We saw Les Miserables last night. I didn’t know much about it. I did know it was a classic that had something to do with poverty, love, and the French Revolution. That’s it. Spurred on by the comments of Face Bookers who were deeply moved by watching it and a desire to learn the story and hear the music, I went.
Spoiler alert: If you plan on seeing Les Mis and are not familiar with the plot, you may want to stop reading.
I loved Hugh Jackman and Russell Crow in their roles. I knew Russell Crow was in the movie, but forgot who the other lead was. It took me two-thirds of the movie to figure out it was Hugh Jackman. As my wife said, Russell Crow (Javert) looked very dashing in his French military-like police inspector’s uniform and Hugh Jackman (Jean Valjean) is one heck of a singer and actor.
The musical is based upon Victor Hugo’s fifteen hundred page novel, so there is way too much plot for me to get into all of it. I found the social commentary and love story took a back seat to the spirituality and redemption story, which is a study in contrasts.
Javert’s fanatical ruthlessness in pursuing Jean Valjean is a result of despising his beginnings. He was born in prison to a convict father and a gypsy mother. He believed he was doing the will of God in administering justice.
Jean Valjean was imprisoned at a young age for stealing bread to feed his sister’s children. His sentence was increased to nineteen years because of numerous escape attempts. He had unusual human strength and had turned into a very hardened man whose body bore the scars of the many beatings he had received
Upon his release to parole, no one would employ him or house him because of his background. Finally a village priest had mercy on him and took him in. He “rewarded” the priest’s kindness by stealing what he could from him. He was quickly caught by the authorities, but the priest forgave him, let him keep the valuables he had stolen, and saved him from returning to prison.
Deeply moved by the priest’s kindness, he decided he was new man, tore up his papers violating his parole, and assumed a new identity. He became wealthy inventor and businessman who was elected mayor of the city.
One of his employees (Fantine) was unjustly dismissed from her job. In order to rescue her daughter (Cosette) from the scoundrels who “cared” for her, she sold her hair, some of her teeth, and gave herself to life of prostitution.
In an encounter on the street Jean Valjean learned who she was and vowed to care for her and to rescue her daughter. Fantine soon died and Valjean pursed her daughter as promised, paid the ransom, and raised Cosette as his own.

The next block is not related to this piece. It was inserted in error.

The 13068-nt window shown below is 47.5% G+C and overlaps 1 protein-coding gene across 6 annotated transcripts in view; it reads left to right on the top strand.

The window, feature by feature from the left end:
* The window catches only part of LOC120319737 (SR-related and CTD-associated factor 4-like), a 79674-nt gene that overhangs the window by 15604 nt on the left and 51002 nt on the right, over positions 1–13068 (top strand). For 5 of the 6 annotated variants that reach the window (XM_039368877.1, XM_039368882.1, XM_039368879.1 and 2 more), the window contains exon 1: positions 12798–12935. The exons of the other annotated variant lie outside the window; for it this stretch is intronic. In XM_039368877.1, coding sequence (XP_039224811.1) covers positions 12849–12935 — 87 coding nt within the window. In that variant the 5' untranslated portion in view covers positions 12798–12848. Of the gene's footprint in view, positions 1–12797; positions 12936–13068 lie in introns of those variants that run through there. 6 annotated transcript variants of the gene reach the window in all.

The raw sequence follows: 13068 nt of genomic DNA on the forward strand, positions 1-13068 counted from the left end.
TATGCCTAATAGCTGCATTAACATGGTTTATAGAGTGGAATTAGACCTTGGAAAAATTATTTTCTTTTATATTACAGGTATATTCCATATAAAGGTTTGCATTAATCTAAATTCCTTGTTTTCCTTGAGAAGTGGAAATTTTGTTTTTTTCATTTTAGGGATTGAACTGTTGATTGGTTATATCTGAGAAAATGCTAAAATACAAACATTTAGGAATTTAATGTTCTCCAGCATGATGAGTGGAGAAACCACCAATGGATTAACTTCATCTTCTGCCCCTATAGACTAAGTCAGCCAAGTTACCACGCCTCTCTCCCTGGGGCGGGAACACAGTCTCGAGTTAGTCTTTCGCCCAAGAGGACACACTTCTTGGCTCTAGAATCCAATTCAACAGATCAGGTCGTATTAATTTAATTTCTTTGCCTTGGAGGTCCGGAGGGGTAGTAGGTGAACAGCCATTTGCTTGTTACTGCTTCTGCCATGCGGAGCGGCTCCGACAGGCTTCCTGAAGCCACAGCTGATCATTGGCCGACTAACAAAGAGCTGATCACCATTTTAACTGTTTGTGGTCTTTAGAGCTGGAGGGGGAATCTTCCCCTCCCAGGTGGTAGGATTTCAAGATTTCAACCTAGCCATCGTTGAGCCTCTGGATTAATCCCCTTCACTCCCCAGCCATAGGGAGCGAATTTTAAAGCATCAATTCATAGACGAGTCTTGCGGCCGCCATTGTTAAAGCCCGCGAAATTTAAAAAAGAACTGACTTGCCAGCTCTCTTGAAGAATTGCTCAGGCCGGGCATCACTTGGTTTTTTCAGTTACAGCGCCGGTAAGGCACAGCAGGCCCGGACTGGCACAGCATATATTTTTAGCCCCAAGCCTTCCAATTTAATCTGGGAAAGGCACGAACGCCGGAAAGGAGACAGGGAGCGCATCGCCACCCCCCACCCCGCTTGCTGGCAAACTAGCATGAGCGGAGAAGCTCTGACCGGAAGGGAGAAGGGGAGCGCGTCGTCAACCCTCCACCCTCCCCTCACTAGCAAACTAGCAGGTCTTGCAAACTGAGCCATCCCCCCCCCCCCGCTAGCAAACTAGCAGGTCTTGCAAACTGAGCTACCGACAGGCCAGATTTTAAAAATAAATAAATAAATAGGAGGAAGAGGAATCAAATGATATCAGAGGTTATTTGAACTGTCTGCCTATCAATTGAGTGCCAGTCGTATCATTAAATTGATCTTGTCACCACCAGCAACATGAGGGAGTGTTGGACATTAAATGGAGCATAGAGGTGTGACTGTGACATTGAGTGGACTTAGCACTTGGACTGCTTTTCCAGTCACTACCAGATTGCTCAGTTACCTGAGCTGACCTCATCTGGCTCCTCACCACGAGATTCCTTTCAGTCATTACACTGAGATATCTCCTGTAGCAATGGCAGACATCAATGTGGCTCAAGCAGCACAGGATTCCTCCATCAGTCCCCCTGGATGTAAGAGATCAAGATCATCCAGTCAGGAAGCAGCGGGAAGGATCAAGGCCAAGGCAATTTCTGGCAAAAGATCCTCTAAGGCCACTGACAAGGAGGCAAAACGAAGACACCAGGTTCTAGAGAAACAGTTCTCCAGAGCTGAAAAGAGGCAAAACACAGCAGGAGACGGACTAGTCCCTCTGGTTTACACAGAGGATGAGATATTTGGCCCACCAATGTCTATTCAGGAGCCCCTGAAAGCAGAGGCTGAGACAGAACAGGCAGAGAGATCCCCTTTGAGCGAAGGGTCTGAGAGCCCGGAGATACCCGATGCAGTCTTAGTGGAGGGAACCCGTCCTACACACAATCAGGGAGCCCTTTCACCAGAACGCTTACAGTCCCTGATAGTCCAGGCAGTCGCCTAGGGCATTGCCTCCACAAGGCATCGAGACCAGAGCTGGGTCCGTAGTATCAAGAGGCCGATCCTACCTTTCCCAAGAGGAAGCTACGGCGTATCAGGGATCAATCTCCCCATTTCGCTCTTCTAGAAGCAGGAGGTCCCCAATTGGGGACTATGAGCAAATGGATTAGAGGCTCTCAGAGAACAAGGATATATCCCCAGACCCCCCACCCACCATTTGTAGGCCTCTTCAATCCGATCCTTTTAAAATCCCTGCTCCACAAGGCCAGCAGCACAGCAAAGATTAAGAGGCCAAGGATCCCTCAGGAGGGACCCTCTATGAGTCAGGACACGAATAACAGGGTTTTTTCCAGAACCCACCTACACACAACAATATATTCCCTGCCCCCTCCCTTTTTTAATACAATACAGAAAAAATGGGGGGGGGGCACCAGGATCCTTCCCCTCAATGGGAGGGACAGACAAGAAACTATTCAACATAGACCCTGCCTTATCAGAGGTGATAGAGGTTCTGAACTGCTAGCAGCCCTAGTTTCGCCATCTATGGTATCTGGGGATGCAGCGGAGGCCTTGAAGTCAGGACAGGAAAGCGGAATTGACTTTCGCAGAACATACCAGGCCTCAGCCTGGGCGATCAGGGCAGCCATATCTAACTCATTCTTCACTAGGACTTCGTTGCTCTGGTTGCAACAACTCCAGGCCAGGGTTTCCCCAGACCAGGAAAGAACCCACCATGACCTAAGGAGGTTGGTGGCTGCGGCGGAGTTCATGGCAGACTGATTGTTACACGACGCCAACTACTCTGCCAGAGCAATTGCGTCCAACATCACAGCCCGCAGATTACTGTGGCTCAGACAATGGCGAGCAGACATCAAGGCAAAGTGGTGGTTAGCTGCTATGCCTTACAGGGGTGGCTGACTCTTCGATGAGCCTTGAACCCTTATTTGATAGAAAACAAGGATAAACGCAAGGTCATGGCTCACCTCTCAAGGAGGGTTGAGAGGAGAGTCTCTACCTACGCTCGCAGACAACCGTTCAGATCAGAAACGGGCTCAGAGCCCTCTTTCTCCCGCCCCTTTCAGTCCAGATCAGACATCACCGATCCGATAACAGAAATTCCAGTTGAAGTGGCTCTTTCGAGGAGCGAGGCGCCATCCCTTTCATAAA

Javert relentlessly pursued Jean Valjean and they had a few close encounters through the years. Jean Valjean changed his identity and moved from city to city as necessary, while keeping his past a secret from Cosette. Valjean also saved the life of Cosette’s future husband, a leader in the attempted French revolution.
In the last encounter between Valjean and Javert, the tables were turned, Valjean was to kill Javert, which would have solved his problems, but instead he let him escape.
Javert was confounded by Valjean’s heroic forgiveness and grace. He simply could not process it and committed suicide.
Jean Valjean left Cosette just before her marriage to protect her from the Javert who he believed would one day imprison him and put her in peril. He did not realize Javert was dead. Alone in a monastery, he simply wished to die for the sake of Cosette; and he did.
That’s when the theater was filled with sighs and sniffles. What a sad tale, but what deeply spiritual message.
If we don’t begin to grasp grace, we, like Javert, will be all about justice, hunting down the “bad guys,” like those who lifestyle and beliefs are different than ours. If carried to its logical conclusion, not understanding God’s grace will cause us to loathe ourselves as well, like Javert.
Like Jean Valjean we all have something in our past that we are not proud of. We may have developed a disregard and even hate of those who have hurt us or who disagree with us, but we are not defined by that. We are defined by our creator who has this crazy idea that we have worth that exceeds anything else in his creation.
Once we are redeemed, we become redeemers, just like Jean Valjean.
“To love another person is to see the face of God.” – a line from the Les Miserables